Ghana and Seychelles to ‘top-up’ each other’s tuna exports
Hanna Serwaa Tetteh (Mervyn Marie, Seychelles News Agency)
(Seychelles News Agency) - Seychelles and Ghana have signed an administrative agreement to allow the two countries to bolster their tuna exports towards the European market. The agreement makes provision for the two fish exporting nations, which both have tuna fishing agreements with the European Union, to buy fish from each other for exportation to Europe.
The agreement is one of five agreements signed today by the Ghanaian Minister for Foreign Affairs and Regional Integration Hanna Serwaa Tetteh and Seychelles Minister for Foreign Affairs Jean Paul Adam, at Maison Quéau de Quinssy, headquarters of Seychelles foreign ministry in Victoria, capital of the Indian Ocean archipelago.
Adam explained that as the catch of tuna in two countries peak at opposing seasons during the year, the agreement will mean that when Seychelles’ tuna catch is at its low season, it will be able to “top-up’ its stock so as to meet the demand from Europe and Ghana can do likewise.
Tetteh elaborated that as both countries already have their own respective agreements with the EU, the framework which governs exportation to the European markets already exists on both sides, which means that the issue of standards is already addressed.
“The same rules that govern Seychelles exporting to Europe applies also to us. In fact we are able to enter in this administrative agreement because both our countries already have signed agreements with the EU. We have the same traceability system which allows us to identify from which vessel a specific consignment originated and we have the same sanitary standards that we have to upkeep, so really this agreement is beneficial to both sides as all the technical requirements are already in place,” she stated.
|Jean-Paul Adam and Hanna Serwaa Tetteh (Mervyn Marie, Seychelles News Agency) Photo license: Attribution|
Seychelles’ only tuna canning factory, Indian Ocean Tuna, Ltd, which is one of the largest tuna canneries in the world, employs 2300 people, producing 1.5 million cans of tuna per day.
It is owned by the Seychelles government (40 per cent ) and MW Brands (60 per cent). MW Brands also has one of the biggest such factories in Ghana, Pioneer Food Cannery, Ltd. In the past some Ghanaians have been working in the tuna industry in Seychelles, and a Seychellois former IOT worker is now director at one of the big canning factories in Ghana.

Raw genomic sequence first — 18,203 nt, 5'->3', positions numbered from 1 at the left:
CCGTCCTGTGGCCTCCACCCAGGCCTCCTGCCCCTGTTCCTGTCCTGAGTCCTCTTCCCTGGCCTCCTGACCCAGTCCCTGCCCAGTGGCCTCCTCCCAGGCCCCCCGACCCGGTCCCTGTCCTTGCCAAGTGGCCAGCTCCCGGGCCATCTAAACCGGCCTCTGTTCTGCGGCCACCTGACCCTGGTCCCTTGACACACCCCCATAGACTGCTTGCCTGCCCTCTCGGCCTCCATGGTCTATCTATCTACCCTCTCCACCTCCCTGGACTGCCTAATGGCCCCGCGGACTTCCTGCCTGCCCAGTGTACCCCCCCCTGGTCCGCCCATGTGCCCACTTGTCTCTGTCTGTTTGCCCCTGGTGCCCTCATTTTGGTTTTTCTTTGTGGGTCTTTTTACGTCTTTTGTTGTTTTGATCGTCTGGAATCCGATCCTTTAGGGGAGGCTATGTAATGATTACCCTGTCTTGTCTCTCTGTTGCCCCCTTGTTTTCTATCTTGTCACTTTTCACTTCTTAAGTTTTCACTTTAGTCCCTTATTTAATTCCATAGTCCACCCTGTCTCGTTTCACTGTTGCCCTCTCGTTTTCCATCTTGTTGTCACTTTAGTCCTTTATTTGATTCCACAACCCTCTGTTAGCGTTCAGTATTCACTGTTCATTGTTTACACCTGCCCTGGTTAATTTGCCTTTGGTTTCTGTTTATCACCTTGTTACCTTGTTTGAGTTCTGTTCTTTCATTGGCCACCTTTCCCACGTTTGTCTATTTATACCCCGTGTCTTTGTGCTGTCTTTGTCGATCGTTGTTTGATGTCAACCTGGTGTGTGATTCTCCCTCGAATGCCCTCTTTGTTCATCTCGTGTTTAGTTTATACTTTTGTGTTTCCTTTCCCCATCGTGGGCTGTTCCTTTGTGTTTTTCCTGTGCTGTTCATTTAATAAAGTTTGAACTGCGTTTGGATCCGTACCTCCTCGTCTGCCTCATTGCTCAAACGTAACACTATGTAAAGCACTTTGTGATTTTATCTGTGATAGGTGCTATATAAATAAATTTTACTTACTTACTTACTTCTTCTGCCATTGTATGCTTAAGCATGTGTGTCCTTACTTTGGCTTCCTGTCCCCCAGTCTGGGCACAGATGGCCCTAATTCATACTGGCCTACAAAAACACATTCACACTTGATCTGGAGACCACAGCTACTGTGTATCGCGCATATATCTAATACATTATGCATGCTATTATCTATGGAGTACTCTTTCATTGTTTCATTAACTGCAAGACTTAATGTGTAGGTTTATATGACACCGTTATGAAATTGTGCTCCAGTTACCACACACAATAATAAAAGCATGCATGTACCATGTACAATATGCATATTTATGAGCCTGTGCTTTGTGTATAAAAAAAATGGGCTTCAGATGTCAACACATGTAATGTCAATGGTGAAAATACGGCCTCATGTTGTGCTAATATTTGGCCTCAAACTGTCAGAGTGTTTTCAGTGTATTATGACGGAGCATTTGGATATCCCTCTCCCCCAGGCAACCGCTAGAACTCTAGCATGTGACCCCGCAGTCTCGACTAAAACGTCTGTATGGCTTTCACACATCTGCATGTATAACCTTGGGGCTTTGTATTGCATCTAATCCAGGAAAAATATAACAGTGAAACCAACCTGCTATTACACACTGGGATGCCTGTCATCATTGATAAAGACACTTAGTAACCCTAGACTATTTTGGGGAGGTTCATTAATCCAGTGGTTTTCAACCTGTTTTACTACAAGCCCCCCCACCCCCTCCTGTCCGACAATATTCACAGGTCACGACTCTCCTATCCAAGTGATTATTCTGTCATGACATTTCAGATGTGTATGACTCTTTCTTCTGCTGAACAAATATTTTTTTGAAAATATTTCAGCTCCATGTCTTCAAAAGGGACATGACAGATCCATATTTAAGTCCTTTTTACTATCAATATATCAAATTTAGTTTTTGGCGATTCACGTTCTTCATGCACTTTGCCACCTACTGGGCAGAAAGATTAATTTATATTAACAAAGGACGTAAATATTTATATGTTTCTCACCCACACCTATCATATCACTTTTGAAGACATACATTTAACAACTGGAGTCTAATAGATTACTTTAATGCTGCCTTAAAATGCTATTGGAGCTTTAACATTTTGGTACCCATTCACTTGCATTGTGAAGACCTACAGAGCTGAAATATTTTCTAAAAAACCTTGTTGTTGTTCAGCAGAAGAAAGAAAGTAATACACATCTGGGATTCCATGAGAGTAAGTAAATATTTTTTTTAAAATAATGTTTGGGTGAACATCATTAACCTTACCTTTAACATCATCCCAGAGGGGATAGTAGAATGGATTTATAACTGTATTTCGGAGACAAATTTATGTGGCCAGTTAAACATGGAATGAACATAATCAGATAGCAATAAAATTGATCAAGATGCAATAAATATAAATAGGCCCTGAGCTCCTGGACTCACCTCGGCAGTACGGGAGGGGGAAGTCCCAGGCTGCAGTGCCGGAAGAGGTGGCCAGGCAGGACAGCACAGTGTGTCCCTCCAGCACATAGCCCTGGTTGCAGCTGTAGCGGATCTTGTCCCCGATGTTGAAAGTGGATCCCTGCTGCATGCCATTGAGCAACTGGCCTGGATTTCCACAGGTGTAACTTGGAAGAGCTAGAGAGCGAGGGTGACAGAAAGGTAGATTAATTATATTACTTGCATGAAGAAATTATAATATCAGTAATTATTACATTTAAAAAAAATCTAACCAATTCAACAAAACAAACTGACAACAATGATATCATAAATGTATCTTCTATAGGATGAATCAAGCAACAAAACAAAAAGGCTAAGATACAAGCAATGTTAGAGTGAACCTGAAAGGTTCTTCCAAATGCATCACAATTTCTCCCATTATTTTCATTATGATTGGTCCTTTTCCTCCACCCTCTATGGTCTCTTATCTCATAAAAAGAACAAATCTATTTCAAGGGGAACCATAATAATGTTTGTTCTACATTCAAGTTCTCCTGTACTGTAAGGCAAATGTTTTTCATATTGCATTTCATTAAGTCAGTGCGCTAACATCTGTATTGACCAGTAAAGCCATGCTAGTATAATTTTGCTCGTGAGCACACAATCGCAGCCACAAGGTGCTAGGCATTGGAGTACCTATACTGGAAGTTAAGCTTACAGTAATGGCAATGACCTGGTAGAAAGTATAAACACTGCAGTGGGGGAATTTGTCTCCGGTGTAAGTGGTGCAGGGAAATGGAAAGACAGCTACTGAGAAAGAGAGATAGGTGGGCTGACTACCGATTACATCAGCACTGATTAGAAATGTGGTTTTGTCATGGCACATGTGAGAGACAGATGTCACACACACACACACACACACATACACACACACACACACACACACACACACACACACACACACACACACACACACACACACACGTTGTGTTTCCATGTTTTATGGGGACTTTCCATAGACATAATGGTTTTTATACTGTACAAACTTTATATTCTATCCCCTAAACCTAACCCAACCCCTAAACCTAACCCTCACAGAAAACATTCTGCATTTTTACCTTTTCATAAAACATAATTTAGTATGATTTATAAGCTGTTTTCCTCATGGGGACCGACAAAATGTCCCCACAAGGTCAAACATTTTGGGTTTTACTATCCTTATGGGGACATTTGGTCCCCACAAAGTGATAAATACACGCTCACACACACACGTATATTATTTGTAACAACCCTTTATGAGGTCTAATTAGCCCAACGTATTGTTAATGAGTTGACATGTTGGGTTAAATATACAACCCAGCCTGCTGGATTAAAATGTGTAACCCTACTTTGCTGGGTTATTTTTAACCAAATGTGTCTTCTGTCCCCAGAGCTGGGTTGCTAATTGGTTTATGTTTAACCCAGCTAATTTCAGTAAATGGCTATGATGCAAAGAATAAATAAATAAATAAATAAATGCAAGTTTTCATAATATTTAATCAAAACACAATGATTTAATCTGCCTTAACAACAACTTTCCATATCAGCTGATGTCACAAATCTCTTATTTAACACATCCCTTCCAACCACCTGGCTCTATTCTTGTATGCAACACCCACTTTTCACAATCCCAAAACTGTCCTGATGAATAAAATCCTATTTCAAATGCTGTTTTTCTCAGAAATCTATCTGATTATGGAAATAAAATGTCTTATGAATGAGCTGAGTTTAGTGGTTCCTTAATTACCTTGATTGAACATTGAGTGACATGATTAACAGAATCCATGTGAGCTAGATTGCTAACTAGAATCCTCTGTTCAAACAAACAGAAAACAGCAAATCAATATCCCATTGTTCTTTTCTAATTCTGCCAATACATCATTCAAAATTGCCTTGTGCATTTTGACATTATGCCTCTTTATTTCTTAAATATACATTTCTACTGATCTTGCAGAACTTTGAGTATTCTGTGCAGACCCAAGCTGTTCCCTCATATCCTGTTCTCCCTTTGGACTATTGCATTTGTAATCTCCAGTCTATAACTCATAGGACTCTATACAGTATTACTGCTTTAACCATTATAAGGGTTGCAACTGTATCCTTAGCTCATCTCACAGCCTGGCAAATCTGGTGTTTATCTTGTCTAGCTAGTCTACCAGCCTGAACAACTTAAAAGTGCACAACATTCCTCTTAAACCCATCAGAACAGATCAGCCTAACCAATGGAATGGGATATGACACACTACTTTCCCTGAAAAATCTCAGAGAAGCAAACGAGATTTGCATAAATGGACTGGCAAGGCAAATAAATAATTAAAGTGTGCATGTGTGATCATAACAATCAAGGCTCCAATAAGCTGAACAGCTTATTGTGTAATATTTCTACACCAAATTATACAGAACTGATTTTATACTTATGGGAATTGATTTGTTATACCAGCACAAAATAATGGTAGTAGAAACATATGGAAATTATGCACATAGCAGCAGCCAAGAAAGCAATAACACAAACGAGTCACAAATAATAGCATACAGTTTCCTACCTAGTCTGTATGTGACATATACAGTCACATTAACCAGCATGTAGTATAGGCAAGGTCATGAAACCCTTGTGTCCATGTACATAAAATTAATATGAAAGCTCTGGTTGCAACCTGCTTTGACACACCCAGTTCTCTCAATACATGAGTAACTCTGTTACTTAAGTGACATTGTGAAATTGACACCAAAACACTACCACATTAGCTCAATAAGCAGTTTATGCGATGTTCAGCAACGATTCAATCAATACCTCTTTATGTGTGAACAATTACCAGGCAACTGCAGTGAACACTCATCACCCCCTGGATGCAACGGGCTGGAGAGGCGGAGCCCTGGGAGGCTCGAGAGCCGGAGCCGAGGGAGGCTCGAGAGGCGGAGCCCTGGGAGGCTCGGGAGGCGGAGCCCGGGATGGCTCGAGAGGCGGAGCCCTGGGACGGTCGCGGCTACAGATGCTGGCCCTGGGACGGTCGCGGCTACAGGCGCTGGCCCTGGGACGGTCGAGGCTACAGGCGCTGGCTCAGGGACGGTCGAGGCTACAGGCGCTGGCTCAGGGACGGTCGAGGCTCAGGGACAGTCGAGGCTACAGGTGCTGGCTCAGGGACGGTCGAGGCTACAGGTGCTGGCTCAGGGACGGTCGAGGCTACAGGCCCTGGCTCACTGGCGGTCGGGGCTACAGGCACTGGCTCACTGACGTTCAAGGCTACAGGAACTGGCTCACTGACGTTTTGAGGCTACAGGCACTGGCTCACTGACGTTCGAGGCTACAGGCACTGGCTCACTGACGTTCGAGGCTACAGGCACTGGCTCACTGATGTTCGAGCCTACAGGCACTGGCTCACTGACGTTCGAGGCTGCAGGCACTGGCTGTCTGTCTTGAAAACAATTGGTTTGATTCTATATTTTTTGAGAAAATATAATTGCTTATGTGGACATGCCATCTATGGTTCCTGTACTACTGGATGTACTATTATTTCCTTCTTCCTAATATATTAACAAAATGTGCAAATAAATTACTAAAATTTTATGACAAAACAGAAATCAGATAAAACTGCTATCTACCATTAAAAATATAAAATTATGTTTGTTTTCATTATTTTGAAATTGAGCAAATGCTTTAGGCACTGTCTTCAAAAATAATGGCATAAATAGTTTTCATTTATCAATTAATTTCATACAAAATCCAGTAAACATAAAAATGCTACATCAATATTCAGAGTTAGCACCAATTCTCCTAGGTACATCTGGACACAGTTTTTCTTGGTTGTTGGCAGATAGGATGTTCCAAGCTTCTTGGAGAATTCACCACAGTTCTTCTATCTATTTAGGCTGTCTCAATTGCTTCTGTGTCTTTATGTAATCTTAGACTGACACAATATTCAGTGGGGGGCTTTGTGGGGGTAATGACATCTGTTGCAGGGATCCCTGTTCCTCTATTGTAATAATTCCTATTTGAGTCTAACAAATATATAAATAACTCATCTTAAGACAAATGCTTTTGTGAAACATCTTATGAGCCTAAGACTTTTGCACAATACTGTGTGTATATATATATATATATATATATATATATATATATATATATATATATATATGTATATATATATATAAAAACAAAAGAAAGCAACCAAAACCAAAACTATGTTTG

Port Victoria, the main port of the capital of the Seychelles islands, is one of the business tuna fishing ports in the world, where an average of 200,000 metric tonnes of fish are landed and transhipped every year. Fisheries accounts for an income of $370 million yearly into the Seychelles economy, according to statistics from the Seychelles Fishing Authority.
DTAA and Visa Waiver
Seychelles and Ghana also signed a double taxation avoidance agreement, which aims to further enhance trade between the two African countries
Under its terms businesses will not have to pay taxes in both countries on their imported products.
The two foreign ministers also signed a visa-waiver agreement, which removes the need of citizens of either country to obtain a visa when entering each other’s territory. This is expected to facilitate movement between the two countries and encourage trade and tourism activities between Ghana and Seychelles.
According to the ministry, Seychelles and Ghana also share strong cultural relations and this is reflected in the fifth agreement signed which provides for political and cultural consultations between the two African nations.
Tourism, blue economy and clean energy partnerships
The agreements signed as well as cooperation in other fields like tourism, the judiciary, education and the protection of the marine resources as well as the development of the Blue Economy were also discussed during a meeting between the Ghanaian minister and Seychelles President James Michel at State House this morning.
Seychelles has been promoting the concept of the Blue Economy in Africa, for the development of ocean-based resources such as marine-based tourism, fisheries and coastal and marine resources, as well as the sustainable management of the resources.
|Minister Hanna Serwaa Tetteh and President James Michel (Mervyn Marie, Seychelles News Agency) Photo license: Attribution|
Ghana also seeks to learn from Seychelles expertise in the area of the Blue Economy as well as the green economy, especially forest conservation, exchanges in the energy sector and between the universities of the two countries were elaborated further during discussions Tetteh had with the Seychelles Minister for Environment and Energy, Prof. Rolph Payet.
According to a press statement from the environment and energy ministry, Ghana currently produces electricity in the Akosombo Hydroelectric Project, a hydroelectric dam on the Volta River in southeastern part of the country.
“As Seychelles is currently using wind and solar energy, Minister Serwaah Tetteh says her country is eager to learn more and benefit from Seychelles experiences with the wind farm and photovoltaic projects.”
|Rolph Payet (centre) meeting with Minister Hanna Serwaa Tetteh (right) (Seychelles Ministry of Environment and Energy) Photo license: Attribution|